bloodyrosemccoy: (Hey!  Listen!)
Did one of you internet people send me a book? I just got something called There and Back Again in the mail and have no recollection of purchasing it. And I don't have a Polaroid of it with a note to myself or a tattoo on my arm reminding me that I bought it.

Looks like it's my kinda thing, but ... either a friend sent it to me, or aliens did and once I read it they will test my knowledge and know that I have the right kind of brain to Save Mankind And The Universe. So far it's a mystery.

ETA: Mystery solved! Thanks, [livejournal.com profile] acrossthelake!

And sorry, y'all, but this is not a hobbit book; it seems to be a cool space opera. Which, y'know, I am all for as well.
bloodyrosemccoy: (Hogfather)
Holding our annual Get Off My Lawn Fest a day early this year. It's a way better tradition than the Annual Holiday Plumbing Disaster. Though I must admit, sitting around for hours listening to the parents and their old-time friends talking about how all their favorite musicians are old now and how Things Ain't As Good Now As They Was Then* is a bit tough when one is still a young person. It's not easy being the one trying to broker generational peace, especially when any mention of something you found online immediately swerves the subject to What Good Is That Confangled Intertruck Anyway? Limits the conversation a bit.


*Movies, for example, are all loud and noisy and hard to follow these days, and who can keep track of which one is the bad guy?! And don't get me started on the computervideogames the kids play. They're just bloops and colors!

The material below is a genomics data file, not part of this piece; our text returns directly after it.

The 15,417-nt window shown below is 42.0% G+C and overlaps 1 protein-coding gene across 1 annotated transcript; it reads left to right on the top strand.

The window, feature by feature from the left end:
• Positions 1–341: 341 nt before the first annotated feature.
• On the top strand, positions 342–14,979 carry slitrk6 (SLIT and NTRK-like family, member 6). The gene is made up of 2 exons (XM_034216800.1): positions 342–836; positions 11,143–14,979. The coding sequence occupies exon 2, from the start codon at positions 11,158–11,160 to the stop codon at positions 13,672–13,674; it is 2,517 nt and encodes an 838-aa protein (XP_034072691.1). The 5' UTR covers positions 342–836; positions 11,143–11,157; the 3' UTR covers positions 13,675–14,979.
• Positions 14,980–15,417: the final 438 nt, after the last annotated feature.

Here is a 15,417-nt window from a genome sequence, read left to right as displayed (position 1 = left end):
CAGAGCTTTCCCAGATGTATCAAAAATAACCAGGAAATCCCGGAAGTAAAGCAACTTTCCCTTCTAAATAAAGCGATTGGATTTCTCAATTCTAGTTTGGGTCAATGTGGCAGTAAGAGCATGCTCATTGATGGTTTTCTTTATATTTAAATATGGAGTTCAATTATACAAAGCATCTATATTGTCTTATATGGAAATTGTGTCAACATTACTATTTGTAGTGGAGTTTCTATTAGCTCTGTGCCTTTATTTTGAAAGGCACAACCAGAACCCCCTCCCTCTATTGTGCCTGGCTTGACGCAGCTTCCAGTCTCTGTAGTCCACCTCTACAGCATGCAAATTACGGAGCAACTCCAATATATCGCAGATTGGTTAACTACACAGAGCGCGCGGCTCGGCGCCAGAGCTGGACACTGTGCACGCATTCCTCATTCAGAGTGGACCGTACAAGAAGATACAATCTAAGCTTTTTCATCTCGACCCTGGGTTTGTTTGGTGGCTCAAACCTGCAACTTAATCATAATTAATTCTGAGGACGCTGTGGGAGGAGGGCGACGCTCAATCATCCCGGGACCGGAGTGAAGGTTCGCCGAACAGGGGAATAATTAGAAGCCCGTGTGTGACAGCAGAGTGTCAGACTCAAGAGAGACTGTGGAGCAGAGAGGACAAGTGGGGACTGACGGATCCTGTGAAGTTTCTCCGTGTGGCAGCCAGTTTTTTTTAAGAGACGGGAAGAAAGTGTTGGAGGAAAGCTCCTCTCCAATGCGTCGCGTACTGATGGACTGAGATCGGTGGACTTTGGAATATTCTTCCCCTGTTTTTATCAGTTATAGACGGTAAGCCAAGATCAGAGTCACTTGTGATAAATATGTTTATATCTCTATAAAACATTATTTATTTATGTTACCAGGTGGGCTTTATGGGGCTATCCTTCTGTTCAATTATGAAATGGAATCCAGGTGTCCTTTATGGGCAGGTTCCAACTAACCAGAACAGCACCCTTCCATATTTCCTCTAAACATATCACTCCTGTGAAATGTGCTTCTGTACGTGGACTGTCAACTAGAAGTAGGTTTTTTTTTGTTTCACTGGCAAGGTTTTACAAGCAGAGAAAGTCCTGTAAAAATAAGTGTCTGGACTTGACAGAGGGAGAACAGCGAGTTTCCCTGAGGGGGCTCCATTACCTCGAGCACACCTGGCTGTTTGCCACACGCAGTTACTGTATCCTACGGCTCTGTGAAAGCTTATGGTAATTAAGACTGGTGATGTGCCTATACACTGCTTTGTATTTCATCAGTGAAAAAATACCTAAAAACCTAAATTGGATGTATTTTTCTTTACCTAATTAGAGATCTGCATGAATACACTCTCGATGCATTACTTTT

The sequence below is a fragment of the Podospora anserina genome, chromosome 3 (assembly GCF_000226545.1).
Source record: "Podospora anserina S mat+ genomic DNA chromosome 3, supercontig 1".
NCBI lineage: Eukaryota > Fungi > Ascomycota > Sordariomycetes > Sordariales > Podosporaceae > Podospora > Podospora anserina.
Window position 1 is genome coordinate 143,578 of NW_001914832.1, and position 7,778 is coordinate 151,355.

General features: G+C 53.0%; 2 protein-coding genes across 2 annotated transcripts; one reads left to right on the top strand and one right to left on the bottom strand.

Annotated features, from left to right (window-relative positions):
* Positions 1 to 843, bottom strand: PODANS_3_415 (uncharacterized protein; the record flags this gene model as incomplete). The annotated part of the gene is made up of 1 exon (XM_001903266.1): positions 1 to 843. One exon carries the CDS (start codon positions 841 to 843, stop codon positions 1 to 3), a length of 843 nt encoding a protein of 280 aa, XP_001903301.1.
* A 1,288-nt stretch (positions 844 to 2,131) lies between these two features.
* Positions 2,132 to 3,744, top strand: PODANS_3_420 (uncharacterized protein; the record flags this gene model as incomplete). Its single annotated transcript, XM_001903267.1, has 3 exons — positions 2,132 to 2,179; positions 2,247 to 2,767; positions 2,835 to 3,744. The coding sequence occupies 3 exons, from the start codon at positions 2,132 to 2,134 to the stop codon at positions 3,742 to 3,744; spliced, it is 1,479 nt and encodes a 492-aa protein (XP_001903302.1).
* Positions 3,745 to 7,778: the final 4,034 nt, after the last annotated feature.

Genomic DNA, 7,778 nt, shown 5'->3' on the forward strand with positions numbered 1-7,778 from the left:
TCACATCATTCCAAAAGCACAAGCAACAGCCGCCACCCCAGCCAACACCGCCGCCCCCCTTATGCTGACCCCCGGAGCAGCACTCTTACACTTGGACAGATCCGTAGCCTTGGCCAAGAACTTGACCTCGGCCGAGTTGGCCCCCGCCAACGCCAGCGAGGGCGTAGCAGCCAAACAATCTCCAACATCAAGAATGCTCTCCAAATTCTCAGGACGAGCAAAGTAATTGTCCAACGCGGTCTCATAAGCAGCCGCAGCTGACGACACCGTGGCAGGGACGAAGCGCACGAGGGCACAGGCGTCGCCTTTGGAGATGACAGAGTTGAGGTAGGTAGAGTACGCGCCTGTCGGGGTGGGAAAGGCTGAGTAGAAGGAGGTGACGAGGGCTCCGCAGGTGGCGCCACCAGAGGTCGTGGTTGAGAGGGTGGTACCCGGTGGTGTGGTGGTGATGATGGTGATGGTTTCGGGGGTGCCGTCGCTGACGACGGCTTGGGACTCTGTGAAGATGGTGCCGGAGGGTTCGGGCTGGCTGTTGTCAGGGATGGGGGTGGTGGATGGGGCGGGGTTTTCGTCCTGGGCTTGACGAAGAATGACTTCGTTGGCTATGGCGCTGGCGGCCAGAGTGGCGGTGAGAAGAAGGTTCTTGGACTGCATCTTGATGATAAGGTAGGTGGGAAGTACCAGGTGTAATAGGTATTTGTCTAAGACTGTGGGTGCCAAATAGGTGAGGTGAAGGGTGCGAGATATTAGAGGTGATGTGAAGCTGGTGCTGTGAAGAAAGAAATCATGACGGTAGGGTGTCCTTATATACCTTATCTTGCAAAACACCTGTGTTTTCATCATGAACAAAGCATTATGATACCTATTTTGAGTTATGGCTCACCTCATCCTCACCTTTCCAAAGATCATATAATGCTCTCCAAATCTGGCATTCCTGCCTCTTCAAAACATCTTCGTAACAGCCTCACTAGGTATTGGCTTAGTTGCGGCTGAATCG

bloodyrosemccoy: (Angry Dome)
Wow. The more I read about this Lowe's debacle, the more disgusted I get. It's yet another of those times when my SIWOTI complex slams headlong into the fact that tackling everything wrong with what people are saying would take weeks and likely just piss off the idiots who hold those opinions anyway.

I mean, look at this--according to a marketing executive, the first mistake was advertising during the show at all: "For a big national brand like Lowe's, they've always got to be incredibly careful when advertising during any show that could be deemed controversial." Because a) ordinary Muslim people are CONTROVERSIAL, and b) it's all about money.

And don't get me started on the rest of the Florida Family Association's bullshit. I can't even bring myself to link to it; you'll just have to google it.

This kind of controversy really pisses me off. It's a sign of sloppy thinking, to assume that all Muslims are like the ones you see on the news blowing shit up. I know we're wired to think anecdotally, and that causes a lot of misconceptions. That's something we can work to get past, though.

Trouble is, a lot of people don't. All-American Muslim seems to be trying to fight psychology with psychology--if we're going to go by anecdotes anyway, they present us with some new anecdotes about Muslims doing their everyday stuff. Admirable, cool, and apparently too late for the Florida Family Association people, who haven't got room for any more anecdotes.

Which is a crying shame. I am not a Muslim, but the ones I have met have all seemed like, y'know, normal people to me. In my dumb white American experience with Muslims, not one has tried to terrorize me. They've shown me Bollywood movies, played good-natured tricks on their students, gone completely nuts over birthday cake, played Super Mario, yelled back at Dora the Explorer, discussed philosophy, raced boats, learned to draw manga, rassled their kitty cats, given to charity over holidays, shared recipes, saved me when I had malaria, cheered for Stevie Wonder at the Paralympic opening ceremonies, and confessed to an unconditional love for Babysitter's Club.

That's the kind of thing they're showing on All-American Muslim, from the Muslims' point of view. And that is the kind of thing the Florida Family Association seems to find so objectionable.

Remind me why Lowe's listened to them, again?